BY LORRAINE MUROMO
SOCIETY for Pre- and Post-Natal Services (SPANS), a private voluntary organisation, has rolled out a programme to create community awareness on family mental health to assist families of COVID-19 traumatised victims during the national lockdown.
Psychologists have predicted a spike in mental health cases as a result of the devastating effects of COVID-19. Like Cyclone Idai, the COVID-19 virus has wreaked havoc, leaving over 1 000 Zimbabweans dead and the majority suffering from mental health.
According to a research by the Jama Network Open, a medical journal, three times as many individuals met the criteria for clinical depression during the pandemic than before.
In a statement, SPANS secretary and chief talent team leader Linos Muvhu said the pandemic had brought about major changes in the lives of the ordinary people, affecting their social lives and relationships in the process.
“We are seeing increased fear, worry, stress, mild and moderate anxiety and depression among our service users, as reflected through the use of some expressions of which have become the slogan in almost every family and every conversation,” Muvhu said.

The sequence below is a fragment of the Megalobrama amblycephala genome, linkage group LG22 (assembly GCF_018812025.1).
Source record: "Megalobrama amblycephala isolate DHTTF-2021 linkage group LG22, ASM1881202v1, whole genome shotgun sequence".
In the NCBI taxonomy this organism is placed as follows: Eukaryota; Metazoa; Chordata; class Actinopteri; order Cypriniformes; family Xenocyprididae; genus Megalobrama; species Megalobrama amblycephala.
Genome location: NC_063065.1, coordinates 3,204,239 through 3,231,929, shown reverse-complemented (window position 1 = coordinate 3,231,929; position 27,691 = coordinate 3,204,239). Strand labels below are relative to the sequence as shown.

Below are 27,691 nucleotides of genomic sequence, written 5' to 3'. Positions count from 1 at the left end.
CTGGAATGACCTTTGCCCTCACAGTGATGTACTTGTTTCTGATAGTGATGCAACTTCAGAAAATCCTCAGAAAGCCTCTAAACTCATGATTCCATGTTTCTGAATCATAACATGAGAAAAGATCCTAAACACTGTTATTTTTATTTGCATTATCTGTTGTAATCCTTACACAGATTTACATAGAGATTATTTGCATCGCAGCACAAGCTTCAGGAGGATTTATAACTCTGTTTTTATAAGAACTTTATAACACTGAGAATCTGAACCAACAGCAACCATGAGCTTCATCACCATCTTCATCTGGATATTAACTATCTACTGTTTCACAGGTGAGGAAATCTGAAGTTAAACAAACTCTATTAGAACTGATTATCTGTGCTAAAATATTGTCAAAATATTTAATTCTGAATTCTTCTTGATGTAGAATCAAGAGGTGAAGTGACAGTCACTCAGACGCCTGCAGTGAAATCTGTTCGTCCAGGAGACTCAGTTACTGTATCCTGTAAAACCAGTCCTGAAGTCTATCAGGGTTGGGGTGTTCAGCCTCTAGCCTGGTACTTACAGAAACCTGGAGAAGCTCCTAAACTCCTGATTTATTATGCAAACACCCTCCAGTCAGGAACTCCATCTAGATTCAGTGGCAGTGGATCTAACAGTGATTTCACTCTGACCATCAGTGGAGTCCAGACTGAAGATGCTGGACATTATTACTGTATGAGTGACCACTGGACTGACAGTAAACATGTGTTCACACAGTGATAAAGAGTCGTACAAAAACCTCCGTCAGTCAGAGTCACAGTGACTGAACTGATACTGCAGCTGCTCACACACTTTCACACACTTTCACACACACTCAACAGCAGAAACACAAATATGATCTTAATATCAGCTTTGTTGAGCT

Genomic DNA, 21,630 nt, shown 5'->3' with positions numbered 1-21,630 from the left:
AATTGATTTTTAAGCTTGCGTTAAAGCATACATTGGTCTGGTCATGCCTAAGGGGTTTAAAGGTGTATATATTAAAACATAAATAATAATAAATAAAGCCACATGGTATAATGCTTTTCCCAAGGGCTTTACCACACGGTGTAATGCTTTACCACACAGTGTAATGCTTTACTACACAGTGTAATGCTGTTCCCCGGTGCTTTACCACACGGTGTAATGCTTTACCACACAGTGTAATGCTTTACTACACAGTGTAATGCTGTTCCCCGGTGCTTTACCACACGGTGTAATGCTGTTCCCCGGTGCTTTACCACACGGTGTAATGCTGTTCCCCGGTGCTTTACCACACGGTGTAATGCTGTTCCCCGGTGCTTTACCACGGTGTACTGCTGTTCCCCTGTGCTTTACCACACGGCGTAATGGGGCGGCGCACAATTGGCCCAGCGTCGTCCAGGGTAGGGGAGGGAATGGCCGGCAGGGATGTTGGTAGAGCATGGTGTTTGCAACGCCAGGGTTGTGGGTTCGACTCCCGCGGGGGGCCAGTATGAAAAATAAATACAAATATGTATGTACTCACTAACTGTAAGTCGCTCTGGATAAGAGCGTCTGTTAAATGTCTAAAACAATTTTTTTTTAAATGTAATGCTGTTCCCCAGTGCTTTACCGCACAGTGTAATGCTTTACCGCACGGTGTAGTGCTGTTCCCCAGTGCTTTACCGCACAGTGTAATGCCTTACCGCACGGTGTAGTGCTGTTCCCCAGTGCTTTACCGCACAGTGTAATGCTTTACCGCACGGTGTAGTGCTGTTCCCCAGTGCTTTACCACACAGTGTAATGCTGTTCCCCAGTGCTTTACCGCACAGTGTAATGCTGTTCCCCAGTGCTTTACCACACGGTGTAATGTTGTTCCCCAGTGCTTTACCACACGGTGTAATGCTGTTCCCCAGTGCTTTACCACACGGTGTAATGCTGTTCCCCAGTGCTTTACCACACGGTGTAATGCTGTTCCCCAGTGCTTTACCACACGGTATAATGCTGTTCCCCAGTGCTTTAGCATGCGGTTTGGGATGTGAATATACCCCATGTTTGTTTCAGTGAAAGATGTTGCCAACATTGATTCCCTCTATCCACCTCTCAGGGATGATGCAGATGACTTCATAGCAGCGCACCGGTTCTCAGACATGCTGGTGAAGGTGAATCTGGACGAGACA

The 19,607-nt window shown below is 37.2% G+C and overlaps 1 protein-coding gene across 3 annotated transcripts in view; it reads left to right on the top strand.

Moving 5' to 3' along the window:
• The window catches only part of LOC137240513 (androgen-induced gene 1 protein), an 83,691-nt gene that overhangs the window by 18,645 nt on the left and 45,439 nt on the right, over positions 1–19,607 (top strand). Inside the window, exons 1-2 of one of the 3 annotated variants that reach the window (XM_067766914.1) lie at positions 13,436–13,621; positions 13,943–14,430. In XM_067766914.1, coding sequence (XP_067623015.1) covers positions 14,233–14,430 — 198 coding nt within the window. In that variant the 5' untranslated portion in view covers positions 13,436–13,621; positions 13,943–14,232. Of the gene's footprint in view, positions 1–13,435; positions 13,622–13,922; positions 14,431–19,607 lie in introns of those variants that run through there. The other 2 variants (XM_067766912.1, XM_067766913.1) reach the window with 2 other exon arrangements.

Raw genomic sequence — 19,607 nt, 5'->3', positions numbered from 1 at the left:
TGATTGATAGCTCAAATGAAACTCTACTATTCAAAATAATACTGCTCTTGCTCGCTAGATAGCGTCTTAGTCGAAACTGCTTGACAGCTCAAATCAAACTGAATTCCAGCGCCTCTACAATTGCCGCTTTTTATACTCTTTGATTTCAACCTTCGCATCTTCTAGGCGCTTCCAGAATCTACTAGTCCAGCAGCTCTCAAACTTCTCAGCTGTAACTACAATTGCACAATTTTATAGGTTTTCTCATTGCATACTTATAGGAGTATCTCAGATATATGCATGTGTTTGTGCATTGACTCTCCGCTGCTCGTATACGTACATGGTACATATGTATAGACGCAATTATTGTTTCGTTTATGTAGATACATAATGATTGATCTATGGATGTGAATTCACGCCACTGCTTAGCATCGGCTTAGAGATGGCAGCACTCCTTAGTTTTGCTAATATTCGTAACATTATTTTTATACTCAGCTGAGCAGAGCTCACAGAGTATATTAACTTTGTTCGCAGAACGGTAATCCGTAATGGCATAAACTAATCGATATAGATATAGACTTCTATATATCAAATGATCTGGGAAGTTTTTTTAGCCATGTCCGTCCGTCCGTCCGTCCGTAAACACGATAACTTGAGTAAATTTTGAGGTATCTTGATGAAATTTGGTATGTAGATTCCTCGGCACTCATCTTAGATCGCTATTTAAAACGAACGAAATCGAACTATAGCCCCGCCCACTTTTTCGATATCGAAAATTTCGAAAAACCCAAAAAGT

“Demands for family therapy have grown in response to increased reports of social ills and gender-based violence. We believe the pandemic serves as a wake-up call to invest more in maternal, paternal and child mental health in Zimbabwe.”
So far, SPANS has since last month only reached out to Goromonzi and hopes to expand the campaign to other areas across the country should resources permit.
Muvhu said clinics around the country had remained open and there was need for constant routine antenatal care and post-natal care visits to educate and raise awareness about the importance of promoting and maintaining sound mental health during these trying times of the COVID-19 pandemic.
“As SPANS, we have developed a plan to respond to the mental health challenges presented by COVID-19 and this programme has the backing of the Ministry of Health and Child Care,” he said.
“There is stigma and discrimination surrounding mental health which is the major reason why community members don’t seek help for their mental health.
“Therefore, we are trying to make strides through mobile COVID-19 community family mental health outreach campaigns and a hotline in order to attend to all clients who contact the response team.”
The organisation works in collaboration with the Health ministry, becoming the first local mental health organisation to roll out a preparedness plan and implement it to promote and maintain good mental health in communities as the pandemic surges.
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